He was historically worshiped as the progenitor of their famous staff method by the monks themselves. A stele erected by Shaolin abbot Wenzai in 1517 shows the deity's vajra-club had by then been changed to a Chinese staff,[23] which originally "served as the emblem of the monk".[24] Vajrapani's Yaksha-like Narayana form was eventually equated with one of the four staff-wielding "Kimnara Kings" from the Lotus Sutra in 1575. His name was thus changed from Narayana to "Kimnara King".[25] One of the many versions of a certain tale regarding his creation of the staff method takes place during the Yuan Dynasty's Red Turban Rebellion. Bandits lay siege to the monastery, but it is saved by a lowly kitchen worker wielding a long fire poker as a makeshift staff. He leaps into the oven and emerges as a monstrous giant big enough to stand astride both Mount Song and the imperial fort atop Mount Shaoshi (which are five miles apart). The bandits flee when they behold this staff-wielding titan. The Shaolin monks later realize that the kitchen worker was none other than the Kimnara King in disguise.[26] Shahar notes the part of the kitchen worker might have been based on the actual life of the monk Huineng (638-713).[27] In addition, he suggests the mythical elements of the tale were based on the fictional adventures of Sun Wukong from the Chinese epic Journey to the West. He compares the worker's transformation in the stove with Sun's time in Laozi's crucible, their use of the staff, and the fact that Sun and his weapon can both grow to gigantic proportions.[28]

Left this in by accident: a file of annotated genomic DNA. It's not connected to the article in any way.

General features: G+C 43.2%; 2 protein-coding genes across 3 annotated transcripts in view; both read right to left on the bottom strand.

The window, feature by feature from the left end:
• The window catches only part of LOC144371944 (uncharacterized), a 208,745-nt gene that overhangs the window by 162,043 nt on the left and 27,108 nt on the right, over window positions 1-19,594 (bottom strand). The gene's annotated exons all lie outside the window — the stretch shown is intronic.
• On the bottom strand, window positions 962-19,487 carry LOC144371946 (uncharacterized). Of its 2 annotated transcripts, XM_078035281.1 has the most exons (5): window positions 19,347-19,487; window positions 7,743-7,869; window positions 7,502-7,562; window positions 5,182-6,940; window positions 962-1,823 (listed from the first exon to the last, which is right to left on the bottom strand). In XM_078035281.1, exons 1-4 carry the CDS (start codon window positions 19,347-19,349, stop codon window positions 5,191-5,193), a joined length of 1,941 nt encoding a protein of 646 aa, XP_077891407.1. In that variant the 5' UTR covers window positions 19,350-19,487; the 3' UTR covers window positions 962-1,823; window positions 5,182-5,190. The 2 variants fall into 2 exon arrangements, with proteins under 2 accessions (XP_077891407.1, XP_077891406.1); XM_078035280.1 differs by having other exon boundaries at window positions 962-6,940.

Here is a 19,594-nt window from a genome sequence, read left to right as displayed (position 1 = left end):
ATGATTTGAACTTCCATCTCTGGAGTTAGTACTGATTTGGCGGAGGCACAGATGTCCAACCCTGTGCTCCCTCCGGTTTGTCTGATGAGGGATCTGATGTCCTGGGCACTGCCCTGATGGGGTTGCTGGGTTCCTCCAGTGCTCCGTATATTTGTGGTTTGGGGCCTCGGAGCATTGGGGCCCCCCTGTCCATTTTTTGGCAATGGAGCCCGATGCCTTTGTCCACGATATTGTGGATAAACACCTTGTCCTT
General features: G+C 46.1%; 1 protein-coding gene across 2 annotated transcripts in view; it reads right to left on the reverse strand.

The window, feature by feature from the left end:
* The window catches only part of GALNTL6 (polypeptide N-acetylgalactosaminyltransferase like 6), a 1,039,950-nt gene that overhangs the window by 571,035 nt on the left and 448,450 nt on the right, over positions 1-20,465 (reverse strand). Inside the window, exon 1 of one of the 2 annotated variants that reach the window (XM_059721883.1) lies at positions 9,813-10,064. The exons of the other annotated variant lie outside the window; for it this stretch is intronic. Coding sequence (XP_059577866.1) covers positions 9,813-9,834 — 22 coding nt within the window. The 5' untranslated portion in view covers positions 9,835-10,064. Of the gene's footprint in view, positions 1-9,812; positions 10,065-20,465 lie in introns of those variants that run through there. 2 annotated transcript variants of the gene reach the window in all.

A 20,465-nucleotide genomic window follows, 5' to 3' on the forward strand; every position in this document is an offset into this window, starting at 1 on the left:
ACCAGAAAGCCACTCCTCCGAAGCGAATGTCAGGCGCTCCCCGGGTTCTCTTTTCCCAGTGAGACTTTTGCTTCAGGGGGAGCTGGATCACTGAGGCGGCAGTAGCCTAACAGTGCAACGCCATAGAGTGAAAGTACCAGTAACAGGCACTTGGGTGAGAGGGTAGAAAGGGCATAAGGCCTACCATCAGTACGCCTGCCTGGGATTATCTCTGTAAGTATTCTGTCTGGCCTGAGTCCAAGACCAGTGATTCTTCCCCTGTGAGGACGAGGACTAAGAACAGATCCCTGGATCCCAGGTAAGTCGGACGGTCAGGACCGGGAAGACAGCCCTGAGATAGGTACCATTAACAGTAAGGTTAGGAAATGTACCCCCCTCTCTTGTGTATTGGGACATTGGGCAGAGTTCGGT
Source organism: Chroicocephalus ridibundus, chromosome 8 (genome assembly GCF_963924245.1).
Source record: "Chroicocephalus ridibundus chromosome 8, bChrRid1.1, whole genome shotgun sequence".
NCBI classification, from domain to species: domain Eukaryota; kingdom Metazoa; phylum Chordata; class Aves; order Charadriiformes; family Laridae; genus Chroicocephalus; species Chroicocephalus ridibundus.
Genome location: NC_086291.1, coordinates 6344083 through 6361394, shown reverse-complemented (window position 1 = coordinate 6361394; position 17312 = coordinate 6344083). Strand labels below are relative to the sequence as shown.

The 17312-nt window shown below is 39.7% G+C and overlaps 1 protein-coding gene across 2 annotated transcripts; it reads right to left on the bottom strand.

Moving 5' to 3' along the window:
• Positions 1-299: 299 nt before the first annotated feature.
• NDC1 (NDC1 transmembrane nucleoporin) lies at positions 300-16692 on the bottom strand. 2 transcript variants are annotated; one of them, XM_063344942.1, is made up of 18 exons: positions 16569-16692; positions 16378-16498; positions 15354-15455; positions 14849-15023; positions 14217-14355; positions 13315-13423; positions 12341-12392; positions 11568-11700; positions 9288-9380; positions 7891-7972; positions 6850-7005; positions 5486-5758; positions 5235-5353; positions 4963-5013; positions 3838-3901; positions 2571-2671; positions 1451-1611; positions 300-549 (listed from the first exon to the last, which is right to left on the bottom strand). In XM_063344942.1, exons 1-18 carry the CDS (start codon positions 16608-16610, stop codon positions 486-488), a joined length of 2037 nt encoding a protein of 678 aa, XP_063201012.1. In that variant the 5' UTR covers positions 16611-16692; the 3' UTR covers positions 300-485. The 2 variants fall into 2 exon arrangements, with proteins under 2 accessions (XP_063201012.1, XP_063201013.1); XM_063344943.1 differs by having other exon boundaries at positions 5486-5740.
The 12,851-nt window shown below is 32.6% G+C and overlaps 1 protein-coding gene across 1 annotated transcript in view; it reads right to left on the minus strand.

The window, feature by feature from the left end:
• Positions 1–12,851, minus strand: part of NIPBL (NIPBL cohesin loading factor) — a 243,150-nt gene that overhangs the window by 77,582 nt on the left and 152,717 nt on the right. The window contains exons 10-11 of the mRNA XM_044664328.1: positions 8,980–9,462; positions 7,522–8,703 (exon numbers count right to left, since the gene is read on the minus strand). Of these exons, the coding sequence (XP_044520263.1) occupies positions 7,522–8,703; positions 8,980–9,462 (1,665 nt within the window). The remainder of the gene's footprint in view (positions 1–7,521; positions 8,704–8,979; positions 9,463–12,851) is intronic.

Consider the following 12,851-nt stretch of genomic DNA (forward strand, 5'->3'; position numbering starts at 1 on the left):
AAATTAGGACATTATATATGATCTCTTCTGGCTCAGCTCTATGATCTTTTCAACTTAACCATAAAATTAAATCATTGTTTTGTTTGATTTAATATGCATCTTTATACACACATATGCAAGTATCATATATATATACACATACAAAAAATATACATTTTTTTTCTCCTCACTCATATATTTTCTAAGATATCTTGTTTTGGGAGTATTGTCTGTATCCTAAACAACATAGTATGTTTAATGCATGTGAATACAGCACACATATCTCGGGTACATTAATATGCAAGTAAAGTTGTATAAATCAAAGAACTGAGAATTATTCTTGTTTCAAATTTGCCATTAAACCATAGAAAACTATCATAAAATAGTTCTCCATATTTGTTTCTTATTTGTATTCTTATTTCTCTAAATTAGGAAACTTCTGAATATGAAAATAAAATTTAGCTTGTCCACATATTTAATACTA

Statues and paintings of Kimnara were commissioned in various halls throughout Shaolin in honor of his defeat of the Red Turban army. A wicker statue woven by the monks and featured in the center of the "Kimnara Hall" was mentioned in Cheng Zongyou's seventeenth century training manual Shaolin Staff Method. However, a century later, it was claimed that Kimnara had himself woven the statue. It was destroyed when the monastery was set aflame by the KMT General Shi Yousan in 1928. A "rejuvenated religious cult" arose around Kimnara in the late twentieth century. Shaolin re-erected the shrine to him in 1984 and improved it in 2004.[29]